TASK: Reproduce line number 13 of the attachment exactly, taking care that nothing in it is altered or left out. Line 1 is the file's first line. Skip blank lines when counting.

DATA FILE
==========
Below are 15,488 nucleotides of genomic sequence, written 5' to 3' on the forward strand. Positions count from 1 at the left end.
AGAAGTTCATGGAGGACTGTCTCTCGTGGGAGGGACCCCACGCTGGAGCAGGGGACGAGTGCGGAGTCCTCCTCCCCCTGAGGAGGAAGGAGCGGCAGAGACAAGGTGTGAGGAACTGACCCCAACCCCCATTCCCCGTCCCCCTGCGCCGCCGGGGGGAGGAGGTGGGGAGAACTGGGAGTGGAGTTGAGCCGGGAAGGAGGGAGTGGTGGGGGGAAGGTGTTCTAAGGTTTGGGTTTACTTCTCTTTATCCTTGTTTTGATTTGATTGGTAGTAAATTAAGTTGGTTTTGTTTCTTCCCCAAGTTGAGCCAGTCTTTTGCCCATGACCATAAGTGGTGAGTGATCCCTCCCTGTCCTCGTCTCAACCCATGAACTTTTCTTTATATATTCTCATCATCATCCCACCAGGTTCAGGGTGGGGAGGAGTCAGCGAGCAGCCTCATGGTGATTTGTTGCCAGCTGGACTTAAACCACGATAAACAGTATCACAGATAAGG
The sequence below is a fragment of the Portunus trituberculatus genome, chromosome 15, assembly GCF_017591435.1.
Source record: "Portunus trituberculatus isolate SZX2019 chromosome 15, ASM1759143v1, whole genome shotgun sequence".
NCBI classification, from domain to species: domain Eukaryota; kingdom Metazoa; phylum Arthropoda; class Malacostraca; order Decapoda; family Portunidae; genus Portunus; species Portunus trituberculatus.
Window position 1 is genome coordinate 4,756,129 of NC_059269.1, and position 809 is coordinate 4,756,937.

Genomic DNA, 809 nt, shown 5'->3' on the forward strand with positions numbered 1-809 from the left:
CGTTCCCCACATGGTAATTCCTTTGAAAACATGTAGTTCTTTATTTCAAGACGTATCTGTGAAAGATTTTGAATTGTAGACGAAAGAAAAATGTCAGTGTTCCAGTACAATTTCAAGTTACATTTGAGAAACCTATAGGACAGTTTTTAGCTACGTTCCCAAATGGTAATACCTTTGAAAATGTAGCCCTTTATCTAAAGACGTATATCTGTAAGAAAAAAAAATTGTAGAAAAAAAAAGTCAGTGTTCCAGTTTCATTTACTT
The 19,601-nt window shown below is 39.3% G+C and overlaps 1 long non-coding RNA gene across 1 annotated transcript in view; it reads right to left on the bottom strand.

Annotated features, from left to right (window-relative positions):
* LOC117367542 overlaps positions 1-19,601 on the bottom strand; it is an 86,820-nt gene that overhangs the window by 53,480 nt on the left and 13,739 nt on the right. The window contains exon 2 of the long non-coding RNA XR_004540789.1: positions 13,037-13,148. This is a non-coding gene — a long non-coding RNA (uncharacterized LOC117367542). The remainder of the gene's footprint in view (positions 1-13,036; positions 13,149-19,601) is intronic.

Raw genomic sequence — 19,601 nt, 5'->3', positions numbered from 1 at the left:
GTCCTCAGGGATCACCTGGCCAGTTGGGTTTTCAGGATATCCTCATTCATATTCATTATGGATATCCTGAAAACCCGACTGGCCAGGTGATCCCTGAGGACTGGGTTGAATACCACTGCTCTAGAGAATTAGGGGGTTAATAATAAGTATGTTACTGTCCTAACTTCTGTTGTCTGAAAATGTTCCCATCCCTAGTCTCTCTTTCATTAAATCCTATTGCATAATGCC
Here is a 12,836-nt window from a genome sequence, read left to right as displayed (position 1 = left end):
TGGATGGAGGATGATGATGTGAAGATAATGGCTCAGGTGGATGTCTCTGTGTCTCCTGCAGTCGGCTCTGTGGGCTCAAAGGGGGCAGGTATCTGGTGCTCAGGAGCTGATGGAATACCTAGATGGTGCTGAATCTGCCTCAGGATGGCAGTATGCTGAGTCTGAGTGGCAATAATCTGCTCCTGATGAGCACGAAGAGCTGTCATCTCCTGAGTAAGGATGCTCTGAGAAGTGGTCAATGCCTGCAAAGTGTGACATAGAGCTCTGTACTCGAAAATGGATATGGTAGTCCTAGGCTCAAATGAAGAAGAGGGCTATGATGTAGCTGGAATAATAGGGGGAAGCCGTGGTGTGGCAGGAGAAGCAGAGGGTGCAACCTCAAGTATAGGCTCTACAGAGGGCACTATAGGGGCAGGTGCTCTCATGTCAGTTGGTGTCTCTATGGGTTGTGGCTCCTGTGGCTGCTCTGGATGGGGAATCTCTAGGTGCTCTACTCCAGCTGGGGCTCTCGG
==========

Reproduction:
GTCCTCAGGGATCACCTGGCCAGTTGGGTTTTCAGGATATCCTCATTCATATTCATTATGGATATCCTGAAAACCCGACTGGCCAGGTGATCCCTGAGGACTGGGTTGAATACCACTGCTCTAGAGAATTAGGGGGTTAATAATAAGTATGTTACTGTCCTAACTTCTGTTGTCTGAAAATGTTCCCATCCCTAGTCTCTCTTTCATTAAATCCTATTGCATAATGCC